Sit. Stay. Sniff superbugs? C. difficile sniffing springer spaniel is making hospitals safer
Angus loaned for 2 days to Prince George hospital by Vancouver Coastal Health
In a hospital lounge at the University Hospital of Northern B.C., a spry, bright-eyed dog named Angus quickly sniffs out a hidden wad of gauze that smells like the superbug, C. difficile.
Teresa Zurberg, Angus' handler, swiftly rewards the black-and-white springer spaniel with blueberry dog treats from her pocket. The dog treats are key in the very serious battle to rid hospitals of a highly-infectious, resilient bacteria.
Dog treats drive search for hospital superbugs
"Bomb dogs don't care about bombs, drug dogs don't care about drugs, and Angus doesn't care about C. difficile," explained Zurberg. "But Angus has learned that finding that C. diff odour gets him what he really wants, which is either the treats in my pocket or his tug toy, which he would go through fire to get."
Sometimes, Angus gets as much as two handfuls of treats during his working day — rewards for his canine infection detection inside health-care facilities..
Angus tracked down the gauze during a demonstration at the UNHBC, just before starting his rounds at the northern hospital to identify real reservoirs of hidden superbugs.
C. difficile: 'We have cases pretty much all the time here'
Over two days, Angus and Zurberg plan to sniff their way through common areas, shared bathrooms, nursing stations and lounges. The hospital's housekeepers will accompany them, disinfecting as they go.
Mindy Thompson heads housekeeping services at UNHBC. She says her staff is " excited to see what Angus does. We want to determine if our cleaning practices are up to standards and see if we can improve cleaning at the hospital here."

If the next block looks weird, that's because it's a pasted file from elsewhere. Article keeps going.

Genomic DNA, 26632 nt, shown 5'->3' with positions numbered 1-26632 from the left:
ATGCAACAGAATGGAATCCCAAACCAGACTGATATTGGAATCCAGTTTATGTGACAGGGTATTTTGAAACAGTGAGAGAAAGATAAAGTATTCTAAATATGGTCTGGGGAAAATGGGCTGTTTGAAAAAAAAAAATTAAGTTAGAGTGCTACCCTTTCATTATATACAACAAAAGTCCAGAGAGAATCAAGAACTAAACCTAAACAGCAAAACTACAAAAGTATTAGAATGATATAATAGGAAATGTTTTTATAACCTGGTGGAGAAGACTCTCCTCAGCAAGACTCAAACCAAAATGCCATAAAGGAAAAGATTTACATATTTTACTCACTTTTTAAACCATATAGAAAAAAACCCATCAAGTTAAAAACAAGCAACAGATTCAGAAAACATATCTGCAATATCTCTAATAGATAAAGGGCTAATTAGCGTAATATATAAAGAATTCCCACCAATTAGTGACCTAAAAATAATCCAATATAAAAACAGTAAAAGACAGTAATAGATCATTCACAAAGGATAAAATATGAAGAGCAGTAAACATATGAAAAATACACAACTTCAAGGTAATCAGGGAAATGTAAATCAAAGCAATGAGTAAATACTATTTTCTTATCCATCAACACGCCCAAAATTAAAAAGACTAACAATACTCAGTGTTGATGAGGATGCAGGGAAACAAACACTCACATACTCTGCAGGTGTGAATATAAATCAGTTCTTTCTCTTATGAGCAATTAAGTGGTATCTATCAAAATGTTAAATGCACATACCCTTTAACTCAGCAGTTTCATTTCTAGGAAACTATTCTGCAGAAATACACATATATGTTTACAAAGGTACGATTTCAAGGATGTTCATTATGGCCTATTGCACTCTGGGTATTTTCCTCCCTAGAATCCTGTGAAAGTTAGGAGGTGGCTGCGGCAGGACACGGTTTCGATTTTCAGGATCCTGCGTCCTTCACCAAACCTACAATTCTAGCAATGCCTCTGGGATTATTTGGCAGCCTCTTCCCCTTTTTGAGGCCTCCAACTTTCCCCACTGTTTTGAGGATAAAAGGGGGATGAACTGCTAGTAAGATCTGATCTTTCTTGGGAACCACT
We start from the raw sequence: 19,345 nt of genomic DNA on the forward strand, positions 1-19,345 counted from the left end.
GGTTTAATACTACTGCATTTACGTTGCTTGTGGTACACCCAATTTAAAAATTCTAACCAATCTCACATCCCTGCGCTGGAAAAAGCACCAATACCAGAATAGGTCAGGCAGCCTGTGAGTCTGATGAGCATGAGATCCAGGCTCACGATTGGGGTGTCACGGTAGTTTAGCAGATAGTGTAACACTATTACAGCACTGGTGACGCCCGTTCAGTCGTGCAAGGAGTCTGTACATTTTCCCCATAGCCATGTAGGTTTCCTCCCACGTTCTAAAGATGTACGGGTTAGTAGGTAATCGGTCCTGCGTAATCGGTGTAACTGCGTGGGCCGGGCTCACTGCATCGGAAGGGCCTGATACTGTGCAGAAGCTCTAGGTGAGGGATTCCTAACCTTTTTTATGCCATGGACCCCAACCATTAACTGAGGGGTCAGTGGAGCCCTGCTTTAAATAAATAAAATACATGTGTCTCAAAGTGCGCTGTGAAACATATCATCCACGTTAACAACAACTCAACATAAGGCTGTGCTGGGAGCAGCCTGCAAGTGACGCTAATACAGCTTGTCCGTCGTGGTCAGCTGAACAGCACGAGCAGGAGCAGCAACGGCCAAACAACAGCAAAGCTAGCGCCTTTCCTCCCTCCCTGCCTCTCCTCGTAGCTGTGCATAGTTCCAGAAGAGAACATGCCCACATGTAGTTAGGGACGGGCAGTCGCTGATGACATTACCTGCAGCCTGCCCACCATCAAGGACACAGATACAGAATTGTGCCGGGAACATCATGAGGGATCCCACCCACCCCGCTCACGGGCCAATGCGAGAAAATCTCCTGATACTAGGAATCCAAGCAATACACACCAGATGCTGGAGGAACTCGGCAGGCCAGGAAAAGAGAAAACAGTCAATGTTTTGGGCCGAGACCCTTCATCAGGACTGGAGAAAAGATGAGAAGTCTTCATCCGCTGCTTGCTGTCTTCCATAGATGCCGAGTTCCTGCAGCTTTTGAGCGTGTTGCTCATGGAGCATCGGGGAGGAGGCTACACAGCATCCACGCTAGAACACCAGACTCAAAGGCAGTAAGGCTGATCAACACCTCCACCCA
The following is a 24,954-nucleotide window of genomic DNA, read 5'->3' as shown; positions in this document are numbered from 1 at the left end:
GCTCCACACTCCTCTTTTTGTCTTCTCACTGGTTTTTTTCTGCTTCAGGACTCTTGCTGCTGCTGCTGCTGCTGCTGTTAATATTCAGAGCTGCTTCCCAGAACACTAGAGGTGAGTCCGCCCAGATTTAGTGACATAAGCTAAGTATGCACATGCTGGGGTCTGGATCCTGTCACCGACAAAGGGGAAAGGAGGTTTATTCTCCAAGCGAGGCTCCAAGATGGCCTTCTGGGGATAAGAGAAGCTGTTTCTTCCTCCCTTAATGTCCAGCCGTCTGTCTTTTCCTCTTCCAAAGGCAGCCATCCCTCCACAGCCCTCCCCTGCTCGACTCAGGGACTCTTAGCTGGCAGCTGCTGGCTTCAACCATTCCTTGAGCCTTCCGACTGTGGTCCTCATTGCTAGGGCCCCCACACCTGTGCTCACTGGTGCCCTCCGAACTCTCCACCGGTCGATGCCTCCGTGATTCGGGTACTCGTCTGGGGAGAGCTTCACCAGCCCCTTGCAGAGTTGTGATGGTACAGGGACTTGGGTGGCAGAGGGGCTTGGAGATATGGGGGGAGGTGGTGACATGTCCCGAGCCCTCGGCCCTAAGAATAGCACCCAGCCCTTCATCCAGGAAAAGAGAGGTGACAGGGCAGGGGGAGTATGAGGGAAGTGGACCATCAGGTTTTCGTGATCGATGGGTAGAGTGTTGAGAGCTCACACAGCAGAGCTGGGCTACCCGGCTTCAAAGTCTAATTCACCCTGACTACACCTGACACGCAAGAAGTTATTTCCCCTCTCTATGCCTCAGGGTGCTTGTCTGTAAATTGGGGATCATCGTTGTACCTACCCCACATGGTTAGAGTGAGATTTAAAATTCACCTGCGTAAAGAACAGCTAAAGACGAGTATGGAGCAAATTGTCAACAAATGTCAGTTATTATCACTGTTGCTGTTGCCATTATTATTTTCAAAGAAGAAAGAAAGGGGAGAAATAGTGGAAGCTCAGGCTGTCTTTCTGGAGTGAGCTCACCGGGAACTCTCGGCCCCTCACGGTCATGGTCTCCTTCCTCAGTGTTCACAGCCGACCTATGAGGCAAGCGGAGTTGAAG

Thompson said C. difficile is very common.
"We have cases pretty much all the time here at the hospital."
As well as common, the superbug is very hard to track down and challenging to eradicate. Disinfecting areas with C. difficile takes twice as long and requires special cleaning products.
Zurberg said dog sniffers are the fastest, cheapest and most accurate way to deal with C. difficile.
"There's no logistically feasible technology to do what the dogs can do," she said. "You can't swab everywhere and test it. But Angus ... he can do this whole room in less than a minute and be very accurate."
Sniffer dogs considered best form of infection detection
Long before she started doing this work, Zurberg was once infected by C. difficile herself.
The superbug is the most common cause of acute diarrhea in hospitals and long-term care facilites in North America. Elderly or immunocompromised patients are most at risk, and it can be deadly.
Zurberg said she still suffers from side effects, and her illness made her passionate about the superbug detection work she does as canine detection unit manager for Vancouver Coastal Health.
Angus, was the first Canadian dog ever trained to detect the scent of C. difficile in a hospital. Angus started working with Zurberg at Vancouver Coastal Health in 2016.
The duo now has a full time job, that includes visits to hospitals in the B.C. Interior and as far away as Ottawa and Prince George.
A second C diff sniffer dog, Dodger, now also works in Vancouver, with two more canines in training.